Emergency Santa program
Readers are invited to contribute a new, or gently used toy or gift. Gift cards are recommended for children 12-17.
MESA — It began as a backyard project; an idea to help needy families at Christmas provide gifts for their children. Today, that outreach has blossomed into a full-fledged program by Catholic Charities Community Services that puts toys, clothing and other items into the hands of youngsters.
“Our Emergency Santa Program allows low-income parents to make an appointment and come pick out new Christmas gifts for their children who otherwise couldn’t afford gifts. In exchange, the parents volunteer one hour of their time with us or another local community program to give back to the community. It’s a really cool program,” said Malissa Geer, the agency’s director of community engagement and volunteer services.
Donors include churches, parishes, individuals and businesses that have contributed in recent weeks. At one point, Toys R Us, the nationwide chain, took part, but involvement ceased when the company filed for bankruptcy earlier this year.
“This year, we have had to reach out for more contributions, but we expect to serve around 1,500 children,” said Jean Christofferson, Catholic Charities’ director of marketing.
Still, giving has been robust, with the agency inaugurating a toy collection drive carried out by its Young Professionals Board. And the agency has been accepting new and gently used toys and gifts — wrapped or unwrapped — at its Care Campus in Mesa. Low-income parents make an appointment to select gifts.
The volunteer requirement for parents picking up gifts includes at least an hour of service per child, and the service is varied, according to Johanna Richards, community engagement supervisor at the Care Campus.
“This program affirms for parents and caregivers the idea of investing in their community. There is an opportunity to experience God’s blessing. It’s a beautiful ministry.”
— Malissa Geer, Community Engagement and Volunteer Services Director, Catholic Charities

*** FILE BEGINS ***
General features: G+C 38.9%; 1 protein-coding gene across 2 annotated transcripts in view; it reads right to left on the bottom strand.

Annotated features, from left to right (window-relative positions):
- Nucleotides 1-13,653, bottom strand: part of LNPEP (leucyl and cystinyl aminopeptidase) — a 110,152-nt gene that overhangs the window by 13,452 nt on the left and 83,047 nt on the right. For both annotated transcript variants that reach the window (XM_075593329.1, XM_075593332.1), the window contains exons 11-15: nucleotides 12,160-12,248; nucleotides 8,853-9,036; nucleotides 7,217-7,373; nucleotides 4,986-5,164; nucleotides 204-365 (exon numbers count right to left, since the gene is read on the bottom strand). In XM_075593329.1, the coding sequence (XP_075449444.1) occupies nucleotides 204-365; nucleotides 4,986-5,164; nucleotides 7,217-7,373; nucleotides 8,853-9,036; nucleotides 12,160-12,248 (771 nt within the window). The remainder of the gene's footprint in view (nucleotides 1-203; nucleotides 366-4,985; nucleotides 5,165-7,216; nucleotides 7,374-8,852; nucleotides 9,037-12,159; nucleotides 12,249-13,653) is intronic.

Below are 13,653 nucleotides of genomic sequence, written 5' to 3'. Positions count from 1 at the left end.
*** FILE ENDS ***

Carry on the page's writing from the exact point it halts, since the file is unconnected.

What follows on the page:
“A lot of them work with children in afterschool programs, at churches, with nonprofit groups. They can also pick up and deliver groceries, or do yardwork for an elderly or disabled neighbor,” Richards added. Parents are required to submit a letter to Catholic Charities, signed by the recipient of the volunteer service, confirming the commitment was fulfilled.
One such parent is Gloria Gomez-Torres, a mother of four who now works for the Care Campus. Gomez-Torres’ involvement began more than 20 years ago, before Emergency Santa was a formal program.
“I was only 12 when my mom passed away; I was oldest of the girls and became responsible for my siblings. One of the neighbors, a retired woman, … was always involved in the community. During the holidays, we began receiving gifts from her.”
That neighborhood outreach grew yearly until Catholic Charities took over. It now serves families primarily across Maricopa County. Recipients do not have to be Catholic.
“One of Catholic Charities’ big things is the dignity of the individual. This is very aware of that dignity by being able to provide for individuals and, in turn, receive their gifts and talents,” Richards said.
“This program affirms for parents and caregivers the idea of investing in their community. There is an opportunity to experience God’s blessing,” added Geer. “It’s a beautiful ministry.”